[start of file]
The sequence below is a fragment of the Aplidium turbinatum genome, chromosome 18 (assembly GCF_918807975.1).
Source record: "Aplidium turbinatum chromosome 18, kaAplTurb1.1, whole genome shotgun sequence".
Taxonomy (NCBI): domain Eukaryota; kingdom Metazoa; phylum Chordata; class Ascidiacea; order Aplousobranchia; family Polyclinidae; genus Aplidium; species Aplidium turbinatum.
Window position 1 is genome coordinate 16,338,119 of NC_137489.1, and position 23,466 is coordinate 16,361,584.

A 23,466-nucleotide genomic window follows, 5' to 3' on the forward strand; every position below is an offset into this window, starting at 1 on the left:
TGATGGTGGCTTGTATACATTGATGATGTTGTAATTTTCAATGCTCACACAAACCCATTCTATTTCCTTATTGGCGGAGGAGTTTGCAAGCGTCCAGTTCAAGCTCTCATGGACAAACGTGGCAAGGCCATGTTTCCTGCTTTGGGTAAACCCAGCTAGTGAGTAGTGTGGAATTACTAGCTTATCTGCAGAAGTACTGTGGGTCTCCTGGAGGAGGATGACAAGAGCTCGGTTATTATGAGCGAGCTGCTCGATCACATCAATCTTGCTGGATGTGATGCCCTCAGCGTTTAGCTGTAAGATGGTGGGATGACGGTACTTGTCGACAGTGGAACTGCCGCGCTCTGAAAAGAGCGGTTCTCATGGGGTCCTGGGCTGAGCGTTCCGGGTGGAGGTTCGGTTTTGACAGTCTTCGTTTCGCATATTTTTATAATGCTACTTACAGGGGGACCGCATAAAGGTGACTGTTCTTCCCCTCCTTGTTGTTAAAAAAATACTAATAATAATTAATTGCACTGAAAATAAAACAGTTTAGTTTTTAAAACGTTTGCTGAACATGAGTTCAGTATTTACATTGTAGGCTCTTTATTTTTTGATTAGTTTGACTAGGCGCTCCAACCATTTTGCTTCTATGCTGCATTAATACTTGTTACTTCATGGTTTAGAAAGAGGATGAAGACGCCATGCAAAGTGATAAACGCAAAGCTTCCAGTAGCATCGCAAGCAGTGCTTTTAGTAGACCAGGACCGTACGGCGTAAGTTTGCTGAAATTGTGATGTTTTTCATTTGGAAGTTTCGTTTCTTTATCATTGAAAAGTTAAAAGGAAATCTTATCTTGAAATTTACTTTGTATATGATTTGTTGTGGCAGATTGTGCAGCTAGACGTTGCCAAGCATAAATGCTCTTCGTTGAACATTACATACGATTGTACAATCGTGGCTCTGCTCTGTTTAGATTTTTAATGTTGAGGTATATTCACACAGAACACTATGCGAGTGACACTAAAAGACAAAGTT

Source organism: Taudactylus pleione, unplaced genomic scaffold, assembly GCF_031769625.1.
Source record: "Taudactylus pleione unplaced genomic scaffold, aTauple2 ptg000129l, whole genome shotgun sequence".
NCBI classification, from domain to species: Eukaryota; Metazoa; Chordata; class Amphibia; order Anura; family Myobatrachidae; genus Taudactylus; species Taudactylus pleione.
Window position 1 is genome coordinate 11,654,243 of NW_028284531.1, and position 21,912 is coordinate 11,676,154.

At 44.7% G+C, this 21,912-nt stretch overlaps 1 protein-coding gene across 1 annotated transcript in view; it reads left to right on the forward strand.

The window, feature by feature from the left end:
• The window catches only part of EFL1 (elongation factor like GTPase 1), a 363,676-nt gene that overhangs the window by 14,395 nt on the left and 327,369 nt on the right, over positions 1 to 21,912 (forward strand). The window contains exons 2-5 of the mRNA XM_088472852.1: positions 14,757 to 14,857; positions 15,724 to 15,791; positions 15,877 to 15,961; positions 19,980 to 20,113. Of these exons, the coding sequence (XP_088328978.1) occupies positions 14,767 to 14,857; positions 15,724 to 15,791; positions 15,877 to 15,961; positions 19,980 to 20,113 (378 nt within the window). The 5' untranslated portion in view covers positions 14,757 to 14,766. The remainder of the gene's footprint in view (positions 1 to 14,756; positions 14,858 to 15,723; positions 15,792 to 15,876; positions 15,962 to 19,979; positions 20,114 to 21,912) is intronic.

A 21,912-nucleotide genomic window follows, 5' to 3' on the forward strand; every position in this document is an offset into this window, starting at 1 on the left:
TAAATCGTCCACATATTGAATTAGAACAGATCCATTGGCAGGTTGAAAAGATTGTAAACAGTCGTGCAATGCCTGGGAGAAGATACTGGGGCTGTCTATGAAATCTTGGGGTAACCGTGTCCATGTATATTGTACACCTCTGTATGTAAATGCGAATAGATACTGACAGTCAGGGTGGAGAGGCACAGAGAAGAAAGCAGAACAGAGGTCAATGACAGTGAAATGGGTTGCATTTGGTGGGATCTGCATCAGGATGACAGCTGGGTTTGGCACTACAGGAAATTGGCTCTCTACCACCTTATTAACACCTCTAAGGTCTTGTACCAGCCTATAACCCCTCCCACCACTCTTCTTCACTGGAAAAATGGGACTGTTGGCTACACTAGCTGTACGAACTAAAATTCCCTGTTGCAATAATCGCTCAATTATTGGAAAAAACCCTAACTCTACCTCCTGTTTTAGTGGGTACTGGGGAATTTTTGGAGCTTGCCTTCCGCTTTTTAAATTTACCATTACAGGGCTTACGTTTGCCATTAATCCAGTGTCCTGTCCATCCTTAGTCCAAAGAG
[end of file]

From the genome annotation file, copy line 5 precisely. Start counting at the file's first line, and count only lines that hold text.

A 23,466-nucleotide genomic window follows, 5' to 3' on the forward strand; every position below is an offset into this window, starting at 1 on the left: